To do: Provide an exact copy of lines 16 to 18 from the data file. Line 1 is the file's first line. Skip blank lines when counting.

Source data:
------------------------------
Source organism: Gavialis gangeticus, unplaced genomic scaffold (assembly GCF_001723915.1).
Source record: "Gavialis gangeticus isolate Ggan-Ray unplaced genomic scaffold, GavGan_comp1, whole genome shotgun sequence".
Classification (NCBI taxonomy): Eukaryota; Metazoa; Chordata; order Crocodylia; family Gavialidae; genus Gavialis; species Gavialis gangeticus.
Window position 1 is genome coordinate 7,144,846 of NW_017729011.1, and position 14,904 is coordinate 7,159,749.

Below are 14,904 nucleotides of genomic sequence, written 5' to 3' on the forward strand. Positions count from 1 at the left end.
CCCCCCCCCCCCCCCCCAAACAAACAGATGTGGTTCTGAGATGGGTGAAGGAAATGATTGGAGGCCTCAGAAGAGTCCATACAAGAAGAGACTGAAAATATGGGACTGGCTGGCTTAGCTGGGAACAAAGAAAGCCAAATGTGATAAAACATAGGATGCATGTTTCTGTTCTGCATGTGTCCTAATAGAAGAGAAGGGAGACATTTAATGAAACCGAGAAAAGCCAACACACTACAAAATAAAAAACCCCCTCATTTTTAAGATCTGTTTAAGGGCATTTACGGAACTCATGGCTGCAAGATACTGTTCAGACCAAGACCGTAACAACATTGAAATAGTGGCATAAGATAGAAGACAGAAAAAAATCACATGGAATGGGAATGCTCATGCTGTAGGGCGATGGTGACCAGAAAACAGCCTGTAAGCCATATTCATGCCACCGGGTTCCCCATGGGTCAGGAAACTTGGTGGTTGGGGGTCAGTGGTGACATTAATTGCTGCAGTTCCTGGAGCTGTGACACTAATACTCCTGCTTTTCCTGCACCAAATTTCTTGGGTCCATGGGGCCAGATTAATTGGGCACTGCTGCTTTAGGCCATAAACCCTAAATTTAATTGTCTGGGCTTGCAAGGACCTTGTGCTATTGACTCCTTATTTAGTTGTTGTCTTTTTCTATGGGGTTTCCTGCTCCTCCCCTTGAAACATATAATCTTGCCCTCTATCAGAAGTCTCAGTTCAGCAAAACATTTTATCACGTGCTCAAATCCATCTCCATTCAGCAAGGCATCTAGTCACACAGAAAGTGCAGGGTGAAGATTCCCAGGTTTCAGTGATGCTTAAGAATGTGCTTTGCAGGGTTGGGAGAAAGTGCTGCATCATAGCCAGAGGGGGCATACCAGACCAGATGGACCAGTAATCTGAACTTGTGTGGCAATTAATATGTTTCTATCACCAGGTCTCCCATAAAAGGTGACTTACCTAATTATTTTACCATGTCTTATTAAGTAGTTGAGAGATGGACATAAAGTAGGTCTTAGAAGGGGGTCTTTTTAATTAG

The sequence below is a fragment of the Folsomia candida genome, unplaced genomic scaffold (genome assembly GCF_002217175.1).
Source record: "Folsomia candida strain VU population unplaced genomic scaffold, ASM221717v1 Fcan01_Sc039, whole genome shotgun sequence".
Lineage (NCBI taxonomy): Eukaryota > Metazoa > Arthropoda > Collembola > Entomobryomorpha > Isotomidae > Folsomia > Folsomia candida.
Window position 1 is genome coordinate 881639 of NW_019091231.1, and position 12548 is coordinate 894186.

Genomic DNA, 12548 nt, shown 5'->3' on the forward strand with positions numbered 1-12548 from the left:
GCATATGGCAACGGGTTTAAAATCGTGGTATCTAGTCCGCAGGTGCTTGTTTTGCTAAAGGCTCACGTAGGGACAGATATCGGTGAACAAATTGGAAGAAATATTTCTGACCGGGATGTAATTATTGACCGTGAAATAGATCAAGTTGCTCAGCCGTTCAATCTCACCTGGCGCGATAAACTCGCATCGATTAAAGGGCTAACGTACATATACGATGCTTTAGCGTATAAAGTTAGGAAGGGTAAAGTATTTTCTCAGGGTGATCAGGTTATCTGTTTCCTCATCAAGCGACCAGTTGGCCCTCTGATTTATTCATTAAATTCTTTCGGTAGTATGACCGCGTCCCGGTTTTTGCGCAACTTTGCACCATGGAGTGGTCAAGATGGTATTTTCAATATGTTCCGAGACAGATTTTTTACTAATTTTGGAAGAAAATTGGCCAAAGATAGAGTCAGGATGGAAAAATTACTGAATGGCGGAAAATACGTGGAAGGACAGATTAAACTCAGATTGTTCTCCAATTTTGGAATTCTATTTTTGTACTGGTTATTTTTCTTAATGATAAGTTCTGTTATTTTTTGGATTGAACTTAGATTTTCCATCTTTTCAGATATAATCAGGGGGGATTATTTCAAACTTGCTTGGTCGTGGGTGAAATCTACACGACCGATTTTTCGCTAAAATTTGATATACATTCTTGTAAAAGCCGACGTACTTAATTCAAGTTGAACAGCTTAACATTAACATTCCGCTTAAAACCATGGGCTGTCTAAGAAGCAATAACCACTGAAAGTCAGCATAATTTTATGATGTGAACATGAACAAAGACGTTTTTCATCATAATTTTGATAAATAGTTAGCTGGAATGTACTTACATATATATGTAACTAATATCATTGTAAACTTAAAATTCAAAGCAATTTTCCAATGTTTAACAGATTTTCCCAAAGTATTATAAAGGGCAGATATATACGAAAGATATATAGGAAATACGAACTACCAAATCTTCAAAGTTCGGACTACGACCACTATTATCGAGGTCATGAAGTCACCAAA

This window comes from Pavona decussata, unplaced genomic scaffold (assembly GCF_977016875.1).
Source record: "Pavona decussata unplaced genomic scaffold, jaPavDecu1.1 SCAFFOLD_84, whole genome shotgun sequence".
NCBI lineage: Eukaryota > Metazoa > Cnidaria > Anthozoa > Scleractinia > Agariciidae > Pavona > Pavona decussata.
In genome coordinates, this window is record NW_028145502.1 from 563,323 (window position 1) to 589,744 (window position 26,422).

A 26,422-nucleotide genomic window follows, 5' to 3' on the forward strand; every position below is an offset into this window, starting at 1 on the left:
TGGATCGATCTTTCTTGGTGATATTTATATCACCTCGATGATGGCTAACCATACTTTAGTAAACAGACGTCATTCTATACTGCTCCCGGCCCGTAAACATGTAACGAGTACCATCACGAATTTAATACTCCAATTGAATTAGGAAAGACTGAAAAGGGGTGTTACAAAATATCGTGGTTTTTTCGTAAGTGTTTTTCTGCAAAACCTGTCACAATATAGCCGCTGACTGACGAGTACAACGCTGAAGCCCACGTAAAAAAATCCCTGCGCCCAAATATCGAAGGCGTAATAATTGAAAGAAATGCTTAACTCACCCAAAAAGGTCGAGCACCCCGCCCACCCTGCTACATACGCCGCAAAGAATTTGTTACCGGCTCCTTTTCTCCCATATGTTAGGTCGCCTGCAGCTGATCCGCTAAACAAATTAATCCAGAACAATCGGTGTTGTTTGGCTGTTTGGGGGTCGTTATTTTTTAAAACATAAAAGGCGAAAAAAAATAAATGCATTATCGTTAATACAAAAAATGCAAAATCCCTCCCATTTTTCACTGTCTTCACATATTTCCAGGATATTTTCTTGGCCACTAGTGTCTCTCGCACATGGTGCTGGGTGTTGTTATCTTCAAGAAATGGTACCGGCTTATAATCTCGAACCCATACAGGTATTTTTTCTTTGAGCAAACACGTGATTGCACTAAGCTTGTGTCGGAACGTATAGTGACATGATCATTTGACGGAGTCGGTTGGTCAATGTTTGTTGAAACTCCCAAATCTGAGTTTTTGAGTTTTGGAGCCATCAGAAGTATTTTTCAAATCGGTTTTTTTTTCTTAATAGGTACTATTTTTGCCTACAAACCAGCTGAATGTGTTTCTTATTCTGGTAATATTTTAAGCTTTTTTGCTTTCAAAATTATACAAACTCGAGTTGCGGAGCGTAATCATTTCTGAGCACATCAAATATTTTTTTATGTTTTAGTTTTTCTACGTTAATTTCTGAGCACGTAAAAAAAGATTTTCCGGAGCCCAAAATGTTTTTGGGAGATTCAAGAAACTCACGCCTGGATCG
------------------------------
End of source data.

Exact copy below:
In genome coordinates, this window is record NW_028145502.1 from 563,323 (window position 1) to 589,744 (window position 26,422).

A 26,422-nucleotide genomic window follows, 5' to 3' on the forward strand; every position below is an offset into this window, starting at 1 on the left:
TGGATCGATCTTTCTTGGTGATATTTATATCACCTCGATGATGGCTAACCATACTTTAGTAAACAGACGTCATTCTATACTGCTCCCGGCCCGTAAACATGTAACGAGTACCATCACGAATTTAATACTCCAATTGAATTAGGAAAGACTGAAAAGGGGTGTTACAAAATATCGTGGTTTTTTCGTAAGTGTTTTTCTGCAAAACCTGTCACAATATAGCCGCTGACTGACGAGTACAACGCTGAAGCCCACGTAAAAAAATCCCTGCGCCCAAATATCGAAGGCGTAATAATTGAAAGAAATGCTTAACTCACCCAAAAAGGTCGAGCACCCCGCCCACCCTGCTACATACGCCGCAAAGAATTTGTTACCGGCTCCTTTTCTCCCATATGTTAGGTCGCCTGCAGCTGATCCGCTAAACAAATTAATCCAGAACAATCGGTGTTGTTTGGCTGTTTGGGGGTCGTTATTTTTTAAAACATAAAAGGCGAAAAAAAATAAATGCATTATCGTTAATACAAAAAATGCAAAATCCCTCCCATTTTTCACTGTCTTCACATATTTCCAGGATATTTTCTTGGCCACTAGTGTCTCTCGCACATGGTGCTGGGTGTTGTTATCTTCAAGAAATGGTACCGGCTTATAATCTCGAACCCATACAGGTATTTTTTCTTTGAGCAAACACGTGATTGCACTAAGCTTGTGTCGGAACGTATAGTGACATGATCATTTGACGGAGTCGGTTGGTCAATGTTTGTTGAAACTCCCAAATCTGAGTTTTTGAGTTTTGGAGCCATCAGAAGTATTTTTCAAATCGGTTTTTTTTTCTTAATAGGTACTATTTTTGCCTACAAACCAGCTGAATGTGTTTCTTATTCTGGTAATATTTTAAGCTTTTTTGCTTTCAAAATTATACAAACTCGAGTTGCGGAGCGTAATCATTTCTGAGCACATCAAATATTTTTTTATGTTTTAGTTTTTCTACGTTAATTTCTGAGCACGTAAAAAAAGATTTTCCGGAGCCCAAAATGTTTTTGGGAGATTCAAGAAACTCACGCCTGGATCG